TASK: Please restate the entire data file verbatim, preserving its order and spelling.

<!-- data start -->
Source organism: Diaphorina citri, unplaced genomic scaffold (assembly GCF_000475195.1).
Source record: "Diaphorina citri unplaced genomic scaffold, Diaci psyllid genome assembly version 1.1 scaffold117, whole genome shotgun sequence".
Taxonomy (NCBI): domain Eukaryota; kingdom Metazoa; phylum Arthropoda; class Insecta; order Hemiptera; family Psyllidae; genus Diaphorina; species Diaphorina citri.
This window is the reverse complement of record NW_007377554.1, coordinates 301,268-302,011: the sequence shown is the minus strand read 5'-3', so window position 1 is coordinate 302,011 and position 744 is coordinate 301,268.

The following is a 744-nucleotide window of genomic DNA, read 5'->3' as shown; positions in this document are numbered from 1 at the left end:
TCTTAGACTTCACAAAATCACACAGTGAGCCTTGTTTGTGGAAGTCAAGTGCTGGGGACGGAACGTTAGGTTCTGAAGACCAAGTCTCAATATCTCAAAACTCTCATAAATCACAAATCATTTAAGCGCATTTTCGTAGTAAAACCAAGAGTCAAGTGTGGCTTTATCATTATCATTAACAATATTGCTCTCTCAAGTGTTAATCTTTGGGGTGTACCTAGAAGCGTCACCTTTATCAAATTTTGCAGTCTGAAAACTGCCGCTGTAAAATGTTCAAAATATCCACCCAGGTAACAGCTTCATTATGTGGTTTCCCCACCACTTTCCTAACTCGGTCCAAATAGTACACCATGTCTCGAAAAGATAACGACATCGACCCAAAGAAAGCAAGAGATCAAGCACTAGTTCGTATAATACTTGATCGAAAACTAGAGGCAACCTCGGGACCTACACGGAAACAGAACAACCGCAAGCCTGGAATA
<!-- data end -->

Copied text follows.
Source organism: Diaphorina citri, unplaced genomic scaffold (assembly GCF_000475195.1).
Source record: "Diaphorina citri unplaced genomic scaffold, Diaci psyllid genome assembly version 1.1 scaffold117, whole genome shotgun sequence".
Taxonomy (NCBI): domain Eukaryota; kingdom Metazoa; phylum Arthropoda; class Insecta; order Hemiptera; family Psyllidae; genus Diaphorina; species Diaphorina citri.
This window is the reverse complement of record NW_007377554.1, coordinates 301,268-302,011: the sequence shown is the minus strand read 5'-3', so window position 1 is coordinate 302,011 and position 744 is coordinate 301,268.

The following is a 744-nucleotide window of genomic DNA, read 5'->3' as shown; positions in this document are numbered from 1 at the left end:
TCTTAGACTTCACAAAATCACACAGTGAGCCTTGTTTGTGGAAGTCAAGTGCTGGGGACGGAACGTTAGGTTCTGAAGACCAAGTCTCAATATCTCAAAACTCTCATAAATCACAAATCATTTAAGCGCATTTTCGTAGTAAAACCAAGAGTCAAGTGTGGCTTTATCATTATCATTAACAATATTGCTCTCTCAAGTGTTAATCTTTGGGGTGTACCTAGAAGCGTCACCTTTATCAAATTTTGCAGTCTGAAAACTGCCGCTGTAAAATGTTCAAAATATCCACCCAGGTAACAGCTTCATTATGTGGTTTCCCCACCACTTTCCTAACTCGGTCCAAATAGTACACCATGTCTCGAAAAGATAACGACATCGACCCAAAGAAAGCAAGAGATCAAGCACTAGTTCGTATAATACTTGATCGAAAACTAGAGGCAACCTCGGGACCTACACGGAAACAGAACAACCGCAAGCCTGGAATA